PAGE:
Deferring until Chapter III (Capitalization. 12. Stock) an analy sis of railway capital from the financial standpoint, it is instructive to note the total value of railway property and its relation to the total national wealth. In Table II is given for decennial periods the total national wealth, the wealth per inhabitant, and the corresponding average figures for railway property.
Total national wealth, millions.
Wealth per capita.
Total railway capital, millions.
Railway capital per capita.
* Cost of construction.
It affords some idea of the magnitude of the railroad business of the country to note that if the total railway capitalization (stocks and bonds) in 1910 were divided equally among the total population, every man, woman, and child would have railroad securities of a par value of $200. It will be shown later that the "commercial value" of all the railroads for 1904 was about 85% of their par value.
A few statements regarding the actual service rendered by railways, and more particularly the growth of that service, will enable the student to better appreciate the influence which railroads have on our civilization.
For the fiscal year ending June 30
Total number of passengers carried (millions).
Average annual rides per capita ................................
" miles per ride ..........................................
" revenue per passenger mile, cents. . .
" number of passengers in train......
" receipts per passenger-train mile....
Number of tons carried one mile (millions) ..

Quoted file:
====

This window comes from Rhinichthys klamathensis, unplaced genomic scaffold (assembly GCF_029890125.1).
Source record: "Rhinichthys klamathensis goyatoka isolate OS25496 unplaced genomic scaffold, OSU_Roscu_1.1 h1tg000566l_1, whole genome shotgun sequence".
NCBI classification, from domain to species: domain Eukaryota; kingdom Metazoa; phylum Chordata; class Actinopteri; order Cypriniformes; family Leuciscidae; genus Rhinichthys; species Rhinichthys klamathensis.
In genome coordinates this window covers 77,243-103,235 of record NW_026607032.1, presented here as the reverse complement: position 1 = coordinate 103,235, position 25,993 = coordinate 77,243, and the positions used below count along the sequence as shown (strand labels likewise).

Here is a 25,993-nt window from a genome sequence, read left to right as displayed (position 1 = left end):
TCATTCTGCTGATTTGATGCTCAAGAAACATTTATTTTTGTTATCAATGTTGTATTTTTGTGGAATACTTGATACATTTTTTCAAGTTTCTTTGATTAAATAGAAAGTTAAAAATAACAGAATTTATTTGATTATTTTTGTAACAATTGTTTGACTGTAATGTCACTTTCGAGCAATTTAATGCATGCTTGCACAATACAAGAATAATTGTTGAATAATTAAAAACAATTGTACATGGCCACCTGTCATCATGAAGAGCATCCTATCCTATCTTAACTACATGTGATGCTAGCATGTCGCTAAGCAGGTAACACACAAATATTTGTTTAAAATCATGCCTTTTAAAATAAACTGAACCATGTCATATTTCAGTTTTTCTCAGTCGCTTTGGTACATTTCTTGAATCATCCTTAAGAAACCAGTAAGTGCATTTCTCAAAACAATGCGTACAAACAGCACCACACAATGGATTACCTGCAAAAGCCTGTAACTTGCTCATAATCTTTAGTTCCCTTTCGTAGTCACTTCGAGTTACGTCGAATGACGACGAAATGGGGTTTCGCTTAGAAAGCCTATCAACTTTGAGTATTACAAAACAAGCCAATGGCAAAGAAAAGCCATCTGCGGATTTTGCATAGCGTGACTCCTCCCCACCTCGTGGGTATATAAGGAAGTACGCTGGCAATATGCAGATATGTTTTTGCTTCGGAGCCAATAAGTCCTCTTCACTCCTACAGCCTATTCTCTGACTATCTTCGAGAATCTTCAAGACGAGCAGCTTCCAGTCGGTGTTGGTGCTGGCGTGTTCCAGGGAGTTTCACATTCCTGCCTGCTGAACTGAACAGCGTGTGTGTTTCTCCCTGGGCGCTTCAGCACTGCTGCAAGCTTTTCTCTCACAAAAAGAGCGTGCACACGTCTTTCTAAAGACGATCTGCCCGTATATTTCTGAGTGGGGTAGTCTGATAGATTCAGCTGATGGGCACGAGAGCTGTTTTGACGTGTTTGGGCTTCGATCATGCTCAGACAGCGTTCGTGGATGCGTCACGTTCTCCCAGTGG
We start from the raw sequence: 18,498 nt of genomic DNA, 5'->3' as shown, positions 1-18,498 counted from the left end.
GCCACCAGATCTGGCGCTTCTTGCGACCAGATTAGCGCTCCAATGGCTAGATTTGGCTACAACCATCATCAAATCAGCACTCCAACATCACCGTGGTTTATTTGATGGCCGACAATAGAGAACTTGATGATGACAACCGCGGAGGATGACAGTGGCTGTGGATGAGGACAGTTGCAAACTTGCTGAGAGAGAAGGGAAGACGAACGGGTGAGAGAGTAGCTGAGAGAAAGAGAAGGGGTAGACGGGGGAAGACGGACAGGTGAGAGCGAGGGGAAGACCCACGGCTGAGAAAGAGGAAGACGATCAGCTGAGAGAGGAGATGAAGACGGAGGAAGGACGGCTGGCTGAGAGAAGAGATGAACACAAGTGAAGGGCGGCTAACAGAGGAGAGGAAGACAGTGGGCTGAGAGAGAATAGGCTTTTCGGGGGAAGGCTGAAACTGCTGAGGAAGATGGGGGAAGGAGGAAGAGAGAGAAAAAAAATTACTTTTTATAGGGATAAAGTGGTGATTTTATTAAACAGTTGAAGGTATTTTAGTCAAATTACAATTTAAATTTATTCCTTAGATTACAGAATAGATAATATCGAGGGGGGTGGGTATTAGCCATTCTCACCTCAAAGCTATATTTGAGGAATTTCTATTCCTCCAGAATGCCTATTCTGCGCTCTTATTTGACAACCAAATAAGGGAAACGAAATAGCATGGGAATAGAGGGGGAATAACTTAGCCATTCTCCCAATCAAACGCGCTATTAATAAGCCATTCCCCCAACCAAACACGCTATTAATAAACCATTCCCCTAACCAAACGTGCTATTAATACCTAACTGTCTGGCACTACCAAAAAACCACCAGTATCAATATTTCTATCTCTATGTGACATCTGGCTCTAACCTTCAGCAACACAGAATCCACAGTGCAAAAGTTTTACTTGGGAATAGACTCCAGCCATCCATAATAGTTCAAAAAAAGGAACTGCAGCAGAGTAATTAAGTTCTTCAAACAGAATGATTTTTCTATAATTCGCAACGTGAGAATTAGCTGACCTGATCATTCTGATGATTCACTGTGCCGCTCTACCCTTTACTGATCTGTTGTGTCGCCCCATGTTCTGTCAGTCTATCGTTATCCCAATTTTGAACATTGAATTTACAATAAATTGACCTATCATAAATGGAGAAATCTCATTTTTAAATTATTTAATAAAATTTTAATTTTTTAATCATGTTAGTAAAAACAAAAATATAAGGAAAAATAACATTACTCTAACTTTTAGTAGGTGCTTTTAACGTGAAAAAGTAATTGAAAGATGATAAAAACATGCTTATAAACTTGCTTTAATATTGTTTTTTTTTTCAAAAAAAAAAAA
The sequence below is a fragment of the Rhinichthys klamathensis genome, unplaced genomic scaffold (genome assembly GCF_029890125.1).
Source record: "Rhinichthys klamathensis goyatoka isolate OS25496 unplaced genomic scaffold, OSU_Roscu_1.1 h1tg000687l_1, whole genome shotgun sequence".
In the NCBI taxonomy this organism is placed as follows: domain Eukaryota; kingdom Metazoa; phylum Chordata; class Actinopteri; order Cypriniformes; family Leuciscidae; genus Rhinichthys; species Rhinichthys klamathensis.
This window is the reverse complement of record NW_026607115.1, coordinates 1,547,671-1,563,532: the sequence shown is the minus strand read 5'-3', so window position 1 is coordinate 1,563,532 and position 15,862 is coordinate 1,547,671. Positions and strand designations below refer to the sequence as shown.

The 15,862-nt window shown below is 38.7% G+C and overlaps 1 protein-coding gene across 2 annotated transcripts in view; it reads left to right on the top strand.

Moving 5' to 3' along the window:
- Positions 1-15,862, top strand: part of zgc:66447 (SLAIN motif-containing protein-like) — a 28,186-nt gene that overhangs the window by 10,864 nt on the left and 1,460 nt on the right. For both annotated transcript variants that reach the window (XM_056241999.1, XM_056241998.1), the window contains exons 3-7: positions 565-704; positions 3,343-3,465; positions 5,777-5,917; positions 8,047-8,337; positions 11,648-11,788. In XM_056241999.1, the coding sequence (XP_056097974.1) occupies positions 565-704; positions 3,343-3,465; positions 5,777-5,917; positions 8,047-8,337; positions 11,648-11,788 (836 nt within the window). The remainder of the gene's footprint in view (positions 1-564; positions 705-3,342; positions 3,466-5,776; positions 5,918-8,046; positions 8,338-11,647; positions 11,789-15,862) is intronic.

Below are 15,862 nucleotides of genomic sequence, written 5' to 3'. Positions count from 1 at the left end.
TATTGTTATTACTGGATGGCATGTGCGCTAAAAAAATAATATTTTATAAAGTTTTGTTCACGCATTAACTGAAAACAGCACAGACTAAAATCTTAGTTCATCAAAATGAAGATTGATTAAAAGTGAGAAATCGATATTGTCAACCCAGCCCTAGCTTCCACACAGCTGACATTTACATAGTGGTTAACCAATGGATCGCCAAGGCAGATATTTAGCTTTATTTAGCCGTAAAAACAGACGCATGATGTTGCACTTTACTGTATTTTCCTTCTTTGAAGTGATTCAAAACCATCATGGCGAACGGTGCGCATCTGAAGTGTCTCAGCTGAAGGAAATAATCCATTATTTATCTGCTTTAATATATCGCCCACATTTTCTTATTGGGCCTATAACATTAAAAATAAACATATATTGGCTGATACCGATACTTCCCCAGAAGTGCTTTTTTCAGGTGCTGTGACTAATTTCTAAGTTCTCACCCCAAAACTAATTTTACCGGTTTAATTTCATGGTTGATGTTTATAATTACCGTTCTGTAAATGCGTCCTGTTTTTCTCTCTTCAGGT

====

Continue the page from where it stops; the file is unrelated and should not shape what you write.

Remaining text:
Average tons of freight per train............
" revenue per ton of freight..........
" " " ton-mile, cents.........
" " " freight-train mile.......
" " " train mile, all trains....
" operating expenses per train mile.. . .
Gross earnings from operation, millions......
A brief study of these figures shows that although the business of the railroads has increased about 75% in ten years and the facilities have been enormously increased, the unit charges per passenger mile and per ton mile have been practically stationary. The passenger revenue comprises about 22.5% of the total, the freight about 70%, while the mail, express, and other miscellaneous items, earn the remaining 7.5%. Although the ordinary local passenger fare is usually 3 cents per mile and often higher, the average rate of approximately 2 cents results from the enormous volume of commutation ticket business, The gross earnings from operation represent about $27.50 per capita. Considering the hundreds of thousands, and perhaps millions, of our population who never buy a railroad ticket or pay a freight bill, this figure may seem incredible, but it should be remembered that a considerable proportion of the cost of every ton of coal and, perhaps in lesser degree, of almost every article of manufacture and of farm and mineral products consists of the cost of transportation, which is paid indirectly to a dealer, if it is not paid directly to the railroad company.
1,502,823 employees were carried on the rolls on June 30, 1909, or an average of 6.38 per mile of line. There were paid to these employees $988,323,694, which is over 44% of the gross earnings from operation, or 61% of the total operating expenses. This number of employees represents nearly one-sixtieth of the population. Probably one-twentieth of the population was supported by these earnings. When we consider the number of locomotive shops, car shops, bridge shops, and factories of various kinds whose output is consumed in whole or in part by the railroads of the country, it is probably true that one-fourth of the entire population live on wages furnished directly by the railroads or by industries which are chiefly supported by railroads.